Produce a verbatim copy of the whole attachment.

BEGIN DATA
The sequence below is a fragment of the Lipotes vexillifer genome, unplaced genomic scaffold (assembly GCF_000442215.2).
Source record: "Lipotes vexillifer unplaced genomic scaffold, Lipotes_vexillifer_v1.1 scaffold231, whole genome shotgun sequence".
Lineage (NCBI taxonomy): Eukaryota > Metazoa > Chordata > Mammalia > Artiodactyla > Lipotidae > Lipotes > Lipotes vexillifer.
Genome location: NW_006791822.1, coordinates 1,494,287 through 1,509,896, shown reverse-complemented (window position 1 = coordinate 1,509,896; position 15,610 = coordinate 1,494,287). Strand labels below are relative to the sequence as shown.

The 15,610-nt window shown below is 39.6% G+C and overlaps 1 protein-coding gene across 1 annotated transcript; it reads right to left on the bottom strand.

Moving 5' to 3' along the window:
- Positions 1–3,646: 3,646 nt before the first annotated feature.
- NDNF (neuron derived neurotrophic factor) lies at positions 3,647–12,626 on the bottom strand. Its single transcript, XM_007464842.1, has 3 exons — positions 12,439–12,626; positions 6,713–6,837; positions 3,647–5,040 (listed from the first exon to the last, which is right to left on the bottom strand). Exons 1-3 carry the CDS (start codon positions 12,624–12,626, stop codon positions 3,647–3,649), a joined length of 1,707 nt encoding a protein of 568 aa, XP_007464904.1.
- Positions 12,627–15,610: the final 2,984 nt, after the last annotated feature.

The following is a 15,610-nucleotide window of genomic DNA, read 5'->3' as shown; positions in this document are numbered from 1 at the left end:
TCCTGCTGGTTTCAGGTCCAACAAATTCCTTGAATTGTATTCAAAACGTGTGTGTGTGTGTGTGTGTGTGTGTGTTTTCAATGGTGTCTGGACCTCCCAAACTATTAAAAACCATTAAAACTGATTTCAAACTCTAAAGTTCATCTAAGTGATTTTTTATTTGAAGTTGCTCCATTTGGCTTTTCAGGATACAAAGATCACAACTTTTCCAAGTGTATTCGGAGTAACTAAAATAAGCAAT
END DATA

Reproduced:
The sequence below is a fragment of the Lipotes vexillifer genome, unplaced genomic scaffold (assembly GCF_000442215.2).
Source record: "Lipotes vexillifer unplaced genomic scaffold, Lipotes_vexillifer_v1.1 scaffold231, whole genome shotgun sequence".
Lineage (NCBI taxonomy): Eukaryota > Metazoa > Chordata > Mammalia > Artiodactyla > Lipotidae > Lipotes > Lipotes vexillifer.
Genome location: NW_006791822.1, coordinates 1,494,287 through 1,509,896, shown reverse-complemented (window position 1 = coordinate 1,509,896; position 15,610 = coordinate 1,494,287). Strand labels below are relative to the sequence as shown.

The 15,610-nt window shown below is 39.6% G+C and overlaps 1 protein-coding gene across 1 annotated transcript; it reads right to left on the bottom strand.

Moving 5' to 3' along the window:
- Positions 1–3,646: 3,646 nt before the first annotated feature.
- NDNF (neuron derived neurotrophic factor) lies at positions 3,647–12,626 on the bottom strand. Its single transcript, XM_007464842.1, has 3 exons — positions 12,439–12,626; positions 6,713–6,837; positions 3,647–5,040 (listed from the first exon to the last, which is right to left on the bottom strand). Exons 1-3 carry the CDS (start codon positions 12,624–12,626, stop codon positions 3,647–3,649), a joined length of 1,707 nt encoding a protein of 568 aa, XP_007464904.1.
- Positions 12,627–15,610: the final 2,984 nt, after the last annotated feature.

The following is a 15,610-nucleotide window of genomic DNA, read 5'->3' as shown; positions in this document are numbered from 1 at the left end:
TCCTGCTGGTTTCAGGTCCAACAAATTCCTTGAATTGTATTCAAAACGTGTGTGTGTGTGTGTGTGTGTGTGTGTTTTCAATGGTGTCTGGACCTCCCAAACTATTAAAAACCATTAAAACTGATTTCAAACTCTAAAGTTCATCTAAGTGATTTTTTATTTGAAGTTGCTCCATTTGGCTTTTCAGGATACAAAGATCACAACTTTTCCAAGTGTATTCGGAGTAACTAAAATAAGCAAT